Japan is a hard-working society, and so workers are expected to be in the office and ready to get going on the day’s tasks by their company’s starting time. Japanese companies are notoriously less punctual, though, when it comes to letting workers go home at the official quitting time.
For many jobs in Japan, it’s not a question of whether or not you’ll have to work overtime, but how much overtime you’ll have to do. In recent years, however, there’s been a growing concern that such long hours are having a negative affect on the population’s physical and mental health, leading to new laws and initiatives that aim to reduce workloads to more reasonable levels.
Unfortunately, changing decades of ingrained business culture isn’t so easy. During the 2020 fiscal year (which ran from roughly April 2020 to March 2021), the Japanese government’s Ministry of Health, Labour and Welfare performed 24,042 on-site workplace inspections looking for improper overtime work taking place, and found it at 8,904, or 37 percent, of them.
Those violations were either employees working overtime without a proper labor agreement covering the practice or the amount of overtime exceeding the limits specified in the arrangement. Out of the 8,904 locations where violations were taking place, the Ministry confirmed cases of workers doing more than 80 hours of overtime in the span of a single month at 2,982 of them (12.4 percent of the total sites inspected). They also confirmed cases of workers doing more than 150 hours of overtime in a month at 419 locations (1.7 percent of the total).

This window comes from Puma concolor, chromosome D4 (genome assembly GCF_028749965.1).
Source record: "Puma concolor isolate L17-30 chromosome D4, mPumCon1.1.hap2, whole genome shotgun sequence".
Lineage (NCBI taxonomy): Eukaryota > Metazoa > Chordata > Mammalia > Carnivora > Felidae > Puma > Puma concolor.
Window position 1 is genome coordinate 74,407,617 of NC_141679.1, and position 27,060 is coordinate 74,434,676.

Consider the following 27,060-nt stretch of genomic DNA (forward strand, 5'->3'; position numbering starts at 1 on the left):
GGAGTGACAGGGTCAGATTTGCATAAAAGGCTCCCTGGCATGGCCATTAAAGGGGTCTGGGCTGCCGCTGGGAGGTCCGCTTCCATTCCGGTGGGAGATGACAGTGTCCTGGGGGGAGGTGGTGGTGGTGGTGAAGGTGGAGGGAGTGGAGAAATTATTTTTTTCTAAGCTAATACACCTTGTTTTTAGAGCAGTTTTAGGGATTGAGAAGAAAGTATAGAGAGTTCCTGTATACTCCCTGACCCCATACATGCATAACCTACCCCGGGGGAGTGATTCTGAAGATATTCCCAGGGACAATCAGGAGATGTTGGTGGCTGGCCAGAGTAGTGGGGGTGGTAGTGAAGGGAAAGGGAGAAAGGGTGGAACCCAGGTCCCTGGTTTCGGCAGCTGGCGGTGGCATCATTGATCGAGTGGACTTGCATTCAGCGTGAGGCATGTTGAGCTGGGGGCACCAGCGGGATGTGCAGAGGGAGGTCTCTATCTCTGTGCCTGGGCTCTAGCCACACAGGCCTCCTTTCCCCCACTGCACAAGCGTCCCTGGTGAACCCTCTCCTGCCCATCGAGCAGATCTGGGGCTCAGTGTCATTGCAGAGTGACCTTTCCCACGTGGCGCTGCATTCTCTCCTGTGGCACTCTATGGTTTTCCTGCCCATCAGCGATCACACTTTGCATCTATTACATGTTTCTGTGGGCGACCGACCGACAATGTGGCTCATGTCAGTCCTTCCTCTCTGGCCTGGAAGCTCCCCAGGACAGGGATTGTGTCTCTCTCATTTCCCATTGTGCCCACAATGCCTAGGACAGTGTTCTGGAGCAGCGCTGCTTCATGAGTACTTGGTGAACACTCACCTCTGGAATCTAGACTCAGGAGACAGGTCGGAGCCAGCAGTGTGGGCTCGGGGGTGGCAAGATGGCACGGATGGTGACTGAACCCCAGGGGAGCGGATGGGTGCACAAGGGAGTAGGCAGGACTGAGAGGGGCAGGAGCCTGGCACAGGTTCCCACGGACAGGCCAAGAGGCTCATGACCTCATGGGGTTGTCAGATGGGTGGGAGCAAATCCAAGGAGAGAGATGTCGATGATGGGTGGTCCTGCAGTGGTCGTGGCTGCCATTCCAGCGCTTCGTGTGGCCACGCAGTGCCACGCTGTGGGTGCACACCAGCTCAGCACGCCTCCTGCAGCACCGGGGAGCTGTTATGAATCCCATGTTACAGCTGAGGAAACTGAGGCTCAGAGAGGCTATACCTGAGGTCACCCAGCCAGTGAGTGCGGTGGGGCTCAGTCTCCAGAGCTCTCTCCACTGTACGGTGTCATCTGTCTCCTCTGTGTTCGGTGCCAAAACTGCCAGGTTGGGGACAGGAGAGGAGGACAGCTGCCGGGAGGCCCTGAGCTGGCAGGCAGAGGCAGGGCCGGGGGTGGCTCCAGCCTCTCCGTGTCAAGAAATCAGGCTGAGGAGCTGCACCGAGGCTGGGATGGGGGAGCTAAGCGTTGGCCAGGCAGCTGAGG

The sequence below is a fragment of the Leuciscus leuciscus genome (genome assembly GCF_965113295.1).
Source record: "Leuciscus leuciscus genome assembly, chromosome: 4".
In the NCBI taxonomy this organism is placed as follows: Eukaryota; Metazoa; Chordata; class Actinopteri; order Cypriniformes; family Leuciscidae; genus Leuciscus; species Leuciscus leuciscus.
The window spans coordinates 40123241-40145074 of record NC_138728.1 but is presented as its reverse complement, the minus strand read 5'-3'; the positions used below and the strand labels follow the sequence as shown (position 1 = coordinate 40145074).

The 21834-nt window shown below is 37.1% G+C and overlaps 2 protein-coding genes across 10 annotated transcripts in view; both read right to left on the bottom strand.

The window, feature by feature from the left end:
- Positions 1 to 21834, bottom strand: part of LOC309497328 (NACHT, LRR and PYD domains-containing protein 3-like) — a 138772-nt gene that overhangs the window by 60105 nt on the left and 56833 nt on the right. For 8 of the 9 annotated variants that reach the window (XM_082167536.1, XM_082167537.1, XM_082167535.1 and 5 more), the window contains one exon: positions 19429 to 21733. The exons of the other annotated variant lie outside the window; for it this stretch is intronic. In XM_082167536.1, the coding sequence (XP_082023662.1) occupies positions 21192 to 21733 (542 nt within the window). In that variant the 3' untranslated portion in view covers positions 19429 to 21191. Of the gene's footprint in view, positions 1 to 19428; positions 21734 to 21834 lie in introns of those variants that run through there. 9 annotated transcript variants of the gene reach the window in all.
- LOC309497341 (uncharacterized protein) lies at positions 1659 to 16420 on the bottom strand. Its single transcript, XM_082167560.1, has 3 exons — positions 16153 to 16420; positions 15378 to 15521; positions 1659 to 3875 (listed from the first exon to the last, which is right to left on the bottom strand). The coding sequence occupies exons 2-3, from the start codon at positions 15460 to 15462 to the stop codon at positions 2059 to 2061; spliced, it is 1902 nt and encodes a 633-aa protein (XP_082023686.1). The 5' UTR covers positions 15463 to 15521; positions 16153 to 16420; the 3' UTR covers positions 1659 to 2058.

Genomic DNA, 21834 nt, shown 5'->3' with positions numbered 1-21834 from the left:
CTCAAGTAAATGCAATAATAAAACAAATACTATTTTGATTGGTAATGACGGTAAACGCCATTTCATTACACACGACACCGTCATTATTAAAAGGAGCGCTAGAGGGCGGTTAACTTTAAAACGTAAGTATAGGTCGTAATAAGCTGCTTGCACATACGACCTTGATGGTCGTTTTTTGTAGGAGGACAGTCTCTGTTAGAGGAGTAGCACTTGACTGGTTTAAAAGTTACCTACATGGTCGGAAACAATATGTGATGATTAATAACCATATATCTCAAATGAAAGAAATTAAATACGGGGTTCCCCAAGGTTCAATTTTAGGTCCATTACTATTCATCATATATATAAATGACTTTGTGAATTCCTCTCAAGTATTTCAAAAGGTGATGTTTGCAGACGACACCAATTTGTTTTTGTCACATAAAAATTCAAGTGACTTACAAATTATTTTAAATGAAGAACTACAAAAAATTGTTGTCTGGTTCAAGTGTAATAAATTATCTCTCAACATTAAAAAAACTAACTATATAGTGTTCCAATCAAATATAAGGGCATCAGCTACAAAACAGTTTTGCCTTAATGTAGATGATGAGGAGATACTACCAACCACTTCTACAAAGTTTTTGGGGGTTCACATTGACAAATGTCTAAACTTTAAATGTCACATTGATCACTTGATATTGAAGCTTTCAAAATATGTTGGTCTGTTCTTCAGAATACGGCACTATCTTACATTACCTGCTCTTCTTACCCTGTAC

Even with regular overtime work being a part of life for many people in Japan for decades, those are some startling numbers, and online reactions to the ministry’s report have included:
“People are getting worked to death.”
“As workers do more and more overtime their productivity starts to drop, but even now there are a lot of companies that just try to power through things.”
“A lot of people are working from home these days, and I think they end up spending the time they would have spent commuting doing more work instead.”
“Is Japan going to be OK?”
The numbers paint a dark picture, but there might be the faintest glimmer of a silver lining to them. First, the ministry’s inspections took place at workplaces from which they’d received employee reports of excessive overtime or otherwise already had reason to suspect wrongdoing was taking place, which suggests the 37-percent violation rate among the inspected workplaces is higher than the number would be for a survey of all companies in Japan.
Also, while a 37-percent violation rate among the inspected workplaces is definitely cause for concern, it’s actually the lowest percentage the ministry has found since it began publicly announcing the annual investigation’s results following the 2016 fiscal year. So at least the number is moving in the right direction, even if it looks like getting Japanese companies to stop making their employees work such long hours is a job that’s going to take a long time.
Sources: NHK News Web via Otakomu, Nihon Keizai Shimbun
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